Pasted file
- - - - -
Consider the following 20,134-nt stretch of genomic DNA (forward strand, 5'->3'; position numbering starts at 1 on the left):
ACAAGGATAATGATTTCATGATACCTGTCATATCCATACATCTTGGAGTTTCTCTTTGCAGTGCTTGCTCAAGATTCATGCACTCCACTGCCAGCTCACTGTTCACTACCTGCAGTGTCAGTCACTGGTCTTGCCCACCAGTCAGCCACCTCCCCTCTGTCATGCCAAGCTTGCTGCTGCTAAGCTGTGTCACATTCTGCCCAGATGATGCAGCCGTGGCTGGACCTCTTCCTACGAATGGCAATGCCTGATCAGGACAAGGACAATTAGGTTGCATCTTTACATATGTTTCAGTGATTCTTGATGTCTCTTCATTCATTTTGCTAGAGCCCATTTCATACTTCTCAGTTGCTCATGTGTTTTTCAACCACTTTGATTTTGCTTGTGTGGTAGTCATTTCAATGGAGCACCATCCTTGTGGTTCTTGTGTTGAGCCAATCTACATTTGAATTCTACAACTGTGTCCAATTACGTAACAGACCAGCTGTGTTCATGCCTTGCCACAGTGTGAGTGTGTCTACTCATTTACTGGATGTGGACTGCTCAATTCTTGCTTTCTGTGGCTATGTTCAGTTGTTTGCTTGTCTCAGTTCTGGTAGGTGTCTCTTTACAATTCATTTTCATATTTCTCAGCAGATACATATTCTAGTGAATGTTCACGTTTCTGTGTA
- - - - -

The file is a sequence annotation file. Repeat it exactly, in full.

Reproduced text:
Consider the following 20,134-nt stretch of genomic DNA (forward strand, 5'->3'; position numbering starts at 1 on the left):
ACAAGGATAATGATTTCATGATACCTGTCATATCCATACATCTTGGAGTTTCTCTTTGCAGTGCTTGCTCAAGATTCATGCACTCCACTGCCAGCTCACTGTTCACTACCTGCAGTGTCAGTCACTGGTCTTGCCCACCAGTCAGCCACCTCCCCTCTGTCATGCCAAGCTTGCTGCTGCTAAGCTGTGTCACATTCTGCCCAGATGATGCAGCCGTGGCTGGACCTCTTCCTACGAATGGCAATGCCTGATCAGGACAAGGACAATTAGGTTGCATCTTTACATATGTTTCAGTGATTCTTGATGTCTCTTCATTCATTTTGCTAGAGCCCATTTCATACTTCTCAGTTGCTCATGTGTTTTTCAACCACTTTGATTTTGCTTGTGTGGTAGTCATTTCAATGGAGCACCATCCTTGTGGTTCTTGTGTTGAGCCAATCTACATTTGAATTCTACAACTGTGTCCAATTACGTAACAGACCAGCTGTGTTCATGCCTTGCCACAGTGTGAGTGTGTCTACTCATTTACTGGATGTGGACTGCTCAATTCTTGCTTTCTGTGGCTATGTTCAGTTGTTTGCTTGTCTCAGTTCTGGTAGGTGTCTCTTTACAATTCATTTTCATATTTCTCAGCAGATACATATTCTAGTGAATGTTCACGTTTCTGTGTA